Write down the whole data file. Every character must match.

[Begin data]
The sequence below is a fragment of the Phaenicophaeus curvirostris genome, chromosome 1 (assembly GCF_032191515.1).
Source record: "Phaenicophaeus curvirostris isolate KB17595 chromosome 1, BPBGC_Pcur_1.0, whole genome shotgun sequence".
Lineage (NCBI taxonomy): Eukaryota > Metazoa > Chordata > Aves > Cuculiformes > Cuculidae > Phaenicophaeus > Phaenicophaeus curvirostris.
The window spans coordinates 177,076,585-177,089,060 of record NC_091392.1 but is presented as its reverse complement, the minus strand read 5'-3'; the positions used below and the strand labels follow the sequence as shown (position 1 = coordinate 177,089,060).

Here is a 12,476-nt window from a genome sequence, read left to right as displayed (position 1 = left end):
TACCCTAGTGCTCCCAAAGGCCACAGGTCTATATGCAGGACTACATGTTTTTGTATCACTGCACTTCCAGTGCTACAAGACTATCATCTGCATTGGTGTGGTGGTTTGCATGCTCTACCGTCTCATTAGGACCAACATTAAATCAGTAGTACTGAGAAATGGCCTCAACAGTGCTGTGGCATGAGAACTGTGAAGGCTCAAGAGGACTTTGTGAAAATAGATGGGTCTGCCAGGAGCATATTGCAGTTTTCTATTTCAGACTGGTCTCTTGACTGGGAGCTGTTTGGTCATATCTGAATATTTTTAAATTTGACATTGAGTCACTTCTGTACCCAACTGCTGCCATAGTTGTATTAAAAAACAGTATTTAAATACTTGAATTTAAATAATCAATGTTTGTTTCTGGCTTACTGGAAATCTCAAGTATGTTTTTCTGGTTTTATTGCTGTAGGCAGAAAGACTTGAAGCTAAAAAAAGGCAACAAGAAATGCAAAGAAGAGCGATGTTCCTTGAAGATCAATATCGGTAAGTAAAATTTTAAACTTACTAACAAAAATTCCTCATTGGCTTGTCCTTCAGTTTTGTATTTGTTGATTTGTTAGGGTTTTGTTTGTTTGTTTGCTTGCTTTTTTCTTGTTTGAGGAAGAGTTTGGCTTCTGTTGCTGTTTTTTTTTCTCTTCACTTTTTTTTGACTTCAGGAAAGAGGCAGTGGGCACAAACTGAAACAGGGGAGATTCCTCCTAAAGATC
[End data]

The sequence below is a fragment of the Phaenicophaeus curvirostris genome, chromosome 1 (assembly GCF_032191515.1).
Source record: "Phaenicophaeus curvirostris isolate KB17595 chromosome 1, BPBGC_Pcur_1.0, whole genome shotgun sequence".
Lineage (NCBI taxonomy): Eukaryota > Metazoa > Chordata > Aves > Cuculiformes > Cuculidae > Phaenicophaeus > Phaenicophaeus curvirostris.
The window spans coordinates 177,076,585-177,089,060 of record NC_091392.1 but is presented as its reverse complement, the minus strand read 5'-3'; the positions used below and the strand labels follow the sequence as shown (position 1 = coordinate 177,089,060).

Here is a 12,476-nt window from a genome sequence, read left to right as displayed (position 1 = left end):
TACCCTAGTGCTCCCAAAGGCCACAGGTCTATATGCAGGACTACATGTTTTTGTATCACTGCACTTCCAGTGCTACAAGACTATCATCTGCATTGGTGTGGTGGTTTGCATGCTCTACCGTCTCATTAGGACCAACATTAAATCAGTAGTACTGAGAAATGGCCTCAACAGTGCTGTGGCATGAGAACTGTGAAGGCTCAAGAGGACTTTGTGAAAATAGATGGGTCTGCCAGGAGCATATTGCAGTTTTCTATTTCAGACTGGTCTCTTGACTGGGAGCTGTTTGGTCATATCTGAATATTTTTAAATTTGACATTGAGTCACTTCTGTACCCAACTGCTGCCATAGTTGTATTAAAAAACAGTATTTAAATACTTGAATTTAAATAATCAATGTTTGTTTCTGGCTTACTGGAAATCTCAAGTATGTTTTTCTGGTTTTATTGCTGTAGGCAGAAAGACTTGAAGCTAAAAAAAGGCAACAAGAAATGCAAAGAAGAGCGATGTTCCTTGAAGATCAATATCGGTAAGTAAAATTTTAAACTTACTAACAAAAATTCCTCATTGGCTTGTCCTTCAGTTTTGTATTTGTTGATTTGTTAGGGTTTTGTTTGTTTGTTTGCTTGCTTTTTTCTTGTTTGAGGAAGAGTTTGGCTTCTGTTGCTGTTTTTTTTTCTCTTCACTTTTTTTTGACTTCAGGAAAGAGGCAGTGGGCACAAACTGAAACAGGGGAGATTCCTCCTAAAGATC